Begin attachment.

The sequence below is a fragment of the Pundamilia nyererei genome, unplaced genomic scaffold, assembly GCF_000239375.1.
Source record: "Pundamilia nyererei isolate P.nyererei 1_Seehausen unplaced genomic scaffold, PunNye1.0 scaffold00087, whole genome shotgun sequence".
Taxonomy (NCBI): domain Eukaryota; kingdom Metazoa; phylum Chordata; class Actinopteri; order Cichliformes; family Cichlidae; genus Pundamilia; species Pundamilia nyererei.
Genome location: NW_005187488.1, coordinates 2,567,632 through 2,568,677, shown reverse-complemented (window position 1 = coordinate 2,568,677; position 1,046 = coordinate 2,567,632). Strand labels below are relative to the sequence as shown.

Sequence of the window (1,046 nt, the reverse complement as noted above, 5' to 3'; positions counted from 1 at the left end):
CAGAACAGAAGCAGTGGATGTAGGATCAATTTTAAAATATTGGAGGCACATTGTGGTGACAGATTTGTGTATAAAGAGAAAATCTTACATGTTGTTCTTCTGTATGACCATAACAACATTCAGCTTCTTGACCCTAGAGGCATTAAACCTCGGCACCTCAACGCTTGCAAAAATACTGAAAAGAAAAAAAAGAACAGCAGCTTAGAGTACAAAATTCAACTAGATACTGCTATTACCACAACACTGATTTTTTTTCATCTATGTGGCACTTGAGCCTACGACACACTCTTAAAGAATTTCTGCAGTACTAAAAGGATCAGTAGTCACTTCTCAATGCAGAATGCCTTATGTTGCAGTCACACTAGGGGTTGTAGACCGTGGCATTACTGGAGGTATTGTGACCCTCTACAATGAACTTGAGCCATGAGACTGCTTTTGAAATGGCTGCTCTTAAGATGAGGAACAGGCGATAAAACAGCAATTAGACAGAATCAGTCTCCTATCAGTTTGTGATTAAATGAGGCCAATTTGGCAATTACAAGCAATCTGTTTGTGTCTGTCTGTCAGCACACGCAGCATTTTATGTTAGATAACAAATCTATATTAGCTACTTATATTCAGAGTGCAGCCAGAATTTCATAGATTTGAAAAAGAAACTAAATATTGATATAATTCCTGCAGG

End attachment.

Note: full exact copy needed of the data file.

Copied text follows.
The sequence below is a fragment of the Pundamilia nyererei genome, unplaced genomic scaffold, assembly GCF_000239375.1.
Source record: "Pundamilia nyererei isolate P.nyererei 1_Seehausen unplaced genomic scaffold, PunNye1.0 scaffold00087, whole genome shotgun sequence".
Taxonomy (NCBI): domain Eukaryota; kingdom Metazoa; phylum Chordata; class Actinopteri; order Cichliformes; family Cichlidae; genus Pundamilia; species Pundamilia nyererei.
Genome location: NW_005187488.1, coordinates 2,567,632 through 2,568,677, shown reverse-complemented (window position 1 = coordinate 2,568,677; position 1,046 = coordinate 2,567,632). Strand labels below are relative to the sequence as shown.

Sequence of the window (1,046 nt, the reverse complement as noted above, 5' to 3'; positions counted from 1 at the left end):
CAGAACAGAAGCAGTGGATGTAGGATCAATTTTAAAATATTGGAGGCACATTGTGGTGACAGATTTGTGTATAAAGAGAAAATCTTACATGTTGTTCTTCTGTATGACCATAACAACATTCAGCTTCTTGACCCTAGAGGCATTAAACCTCGGCACCTCAACGCTTGCAAAAATACTGAAAAGAAAAAAAAGAACAGCAGCTTAGAGTACAAAATTCAACTAGATACTGCTATTACCACAACACTGATTTTTTTTCATCTATGTGGCACTTGAGCCTACGACACACTCTTAAAGAATTTCTGCAGTACTAAAAGGATCAGTAGTCACTTCTCAATGCAGAATGCCTTATGTTGCAGTCACACTAGGGGTTGTAGACCGTGGCATTACTGGAGGTATTGTGACCCTCTACAATGAACTTGAGCCATGAGACTGCTTTTGAAATGGCTGCTCTTAAGATGAGGAACAGGCGATAAAACAGCAATTAGACAGAATCAGTCTCCTATCAGTTTGTGATTAAATGAGGCCAATTTGGCAATTACAAGCAATCTGTTTGTGTCTGTCTGTCAGCACACGCAGCATTTTATGTTAGATAACAAATCTATATTAGCTACTTATATTCAGAGTGCAGCCAGAATTTCATAGATTTGAAAAAGAAACTAAATATTGATATAATTCCTGCAGG